Your Salmon Sushi is Not Japanese

Salmon sashimi is an international favourite, a staple of Japanese cuisine adored by all. However, you would be surprised to find out- salmon sushi is not actually Japanese.

It’s actually Norwegian.

Sushi has been around for hundreds of years, but until about 1995, raw salmon was not consumed at all in Japan. This was because Pacific salmon was exposed to parasites and considered unsafe for raw consumption.

In the 1980s, Norway had a problem: it had too much salmon. Japan also had a problem: it had dwindling fish stocks due to overfishing and a few other factors. Norway decided that the natural solution was to export its excess supply to Japan.

They wanted to target the raw consumption market, as while fish meant for grilling was cheap and in steady supply, sashimi-grade fish could be sold for much higher.

“Everybody said ‘we do not eat raw salmon’,” said
Bjorn Eirik Olsen, who was responsible for market research for Project Japan. “We had to really fight to introduce salmon into the market…It took 15 years from when the first salmon went to Japan (in 1980) to the breakthrough for raw consumption in 1995.”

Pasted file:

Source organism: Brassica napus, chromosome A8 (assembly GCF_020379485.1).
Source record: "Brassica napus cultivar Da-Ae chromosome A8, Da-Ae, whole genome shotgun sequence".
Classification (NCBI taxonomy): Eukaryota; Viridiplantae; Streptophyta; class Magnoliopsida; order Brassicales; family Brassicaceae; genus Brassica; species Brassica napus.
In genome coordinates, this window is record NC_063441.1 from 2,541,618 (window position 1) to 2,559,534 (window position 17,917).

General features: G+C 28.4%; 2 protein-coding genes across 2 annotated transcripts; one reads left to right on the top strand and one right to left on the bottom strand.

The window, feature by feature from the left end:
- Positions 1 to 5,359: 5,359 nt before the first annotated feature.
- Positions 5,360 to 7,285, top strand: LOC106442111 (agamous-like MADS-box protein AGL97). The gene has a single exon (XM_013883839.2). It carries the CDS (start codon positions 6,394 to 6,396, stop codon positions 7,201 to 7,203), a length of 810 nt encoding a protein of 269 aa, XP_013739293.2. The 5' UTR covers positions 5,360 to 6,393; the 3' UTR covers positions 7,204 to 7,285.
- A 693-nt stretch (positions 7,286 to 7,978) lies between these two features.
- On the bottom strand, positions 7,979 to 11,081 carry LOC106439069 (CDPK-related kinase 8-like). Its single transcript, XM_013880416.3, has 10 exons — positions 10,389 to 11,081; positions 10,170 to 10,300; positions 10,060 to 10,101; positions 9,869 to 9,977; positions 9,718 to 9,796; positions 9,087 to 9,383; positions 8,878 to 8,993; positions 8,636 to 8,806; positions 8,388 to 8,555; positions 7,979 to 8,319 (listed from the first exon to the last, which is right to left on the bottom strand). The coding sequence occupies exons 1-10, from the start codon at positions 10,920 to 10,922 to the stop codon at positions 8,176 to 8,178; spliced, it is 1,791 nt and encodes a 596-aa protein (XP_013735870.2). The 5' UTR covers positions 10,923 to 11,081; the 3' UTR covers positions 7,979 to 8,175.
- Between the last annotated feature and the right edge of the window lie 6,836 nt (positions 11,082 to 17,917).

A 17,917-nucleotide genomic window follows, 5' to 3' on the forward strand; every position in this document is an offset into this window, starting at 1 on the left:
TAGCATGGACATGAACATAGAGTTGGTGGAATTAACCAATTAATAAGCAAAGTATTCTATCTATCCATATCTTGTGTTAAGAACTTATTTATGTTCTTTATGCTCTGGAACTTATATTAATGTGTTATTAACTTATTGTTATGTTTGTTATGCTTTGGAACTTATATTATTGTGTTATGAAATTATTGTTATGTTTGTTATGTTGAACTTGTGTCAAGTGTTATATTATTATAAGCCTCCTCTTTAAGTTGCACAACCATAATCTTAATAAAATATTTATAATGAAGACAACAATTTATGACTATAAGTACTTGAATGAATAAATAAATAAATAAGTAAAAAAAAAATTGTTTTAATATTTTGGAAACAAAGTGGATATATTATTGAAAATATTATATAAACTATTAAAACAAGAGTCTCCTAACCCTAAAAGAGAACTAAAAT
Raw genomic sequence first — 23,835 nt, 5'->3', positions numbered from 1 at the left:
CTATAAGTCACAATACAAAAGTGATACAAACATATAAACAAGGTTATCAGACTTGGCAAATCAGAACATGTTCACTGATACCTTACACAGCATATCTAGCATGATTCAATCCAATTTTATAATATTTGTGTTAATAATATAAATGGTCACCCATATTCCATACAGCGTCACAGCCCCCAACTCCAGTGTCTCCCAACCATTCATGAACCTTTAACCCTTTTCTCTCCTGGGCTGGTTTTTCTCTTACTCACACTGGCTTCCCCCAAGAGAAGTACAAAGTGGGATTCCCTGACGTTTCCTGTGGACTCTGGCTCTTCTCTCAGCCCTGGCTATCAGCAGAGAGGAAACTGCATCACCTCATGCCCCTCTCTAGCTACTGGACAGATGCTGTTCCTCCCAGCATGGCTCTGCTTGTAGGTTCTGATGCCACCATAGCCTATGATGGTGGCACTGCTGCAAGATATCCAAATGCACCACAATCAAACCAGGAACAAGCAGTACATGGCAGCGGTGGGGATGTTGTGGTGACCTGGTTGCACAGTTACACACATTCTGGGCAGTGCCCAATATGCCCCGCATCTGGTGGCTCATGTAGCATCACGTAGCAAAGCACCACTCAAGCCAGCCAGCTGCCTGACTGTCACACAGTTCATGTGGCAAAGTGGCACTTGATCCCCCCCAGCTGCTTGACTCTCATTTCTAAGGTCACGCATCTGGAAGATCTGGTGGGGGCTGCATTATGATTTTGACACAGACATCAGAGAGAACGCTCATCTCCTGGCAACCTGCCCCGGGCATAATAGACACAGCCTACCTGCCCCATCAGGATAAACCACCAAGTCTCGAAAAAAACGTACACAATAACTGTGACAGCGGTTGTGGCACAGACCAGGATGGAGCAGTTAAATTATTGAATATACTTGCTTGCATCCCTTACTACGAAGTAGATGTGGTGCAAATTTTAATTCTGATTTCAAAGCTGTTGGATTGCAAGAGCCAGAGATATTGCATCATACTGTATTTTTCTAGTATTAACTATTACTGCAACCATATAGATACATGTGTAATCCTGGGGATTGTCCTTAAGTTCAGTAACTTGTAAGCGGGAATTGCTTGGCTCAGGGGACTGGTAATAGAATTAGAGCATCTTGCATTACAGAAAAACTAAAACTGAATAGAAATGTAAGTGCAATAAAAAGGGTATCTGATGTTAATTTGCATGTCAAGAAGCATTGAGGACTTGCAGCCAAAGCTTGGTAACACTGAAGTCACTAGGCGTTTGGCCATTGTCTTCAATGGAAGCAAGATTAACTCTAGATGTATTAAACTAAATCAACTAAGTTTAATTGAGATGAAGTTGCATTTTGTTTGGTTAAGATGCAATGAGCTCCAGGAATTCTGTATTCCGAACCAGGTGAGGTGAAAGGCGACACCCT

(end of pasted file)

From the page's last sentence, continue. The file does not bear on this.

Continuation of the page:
Arne Hjeltnes, chief executive at digital advertising agency Creuna in Oslo, says getting the Japanese to put salmon on a clump of rice is probably one of Norway’s greatest export successes in the last twenty years. The more popular fish for sashimi was tuna and sea bream. Initially, many people were hesitant to eat raw salmon because of its reputation for being unsafe when eaten raw. Chefs would also complain that the meat was the wrong colour, or that the fish had a ‘river-like’ quality that was not well-suited to sushi.

It took over ten years for the Japanese to catch up, requiring major marketing such as chefs endorsing raw salmon on national TV, changing the name for salmon from “sake” (like the alcohol) to the katakana “sāmon“.

Eventually, salmon sushi became a huge hit and it is enjoyed by millions in Japan and worldwide. And who do we have to thank? Not the Japanese, but the Norwegians.

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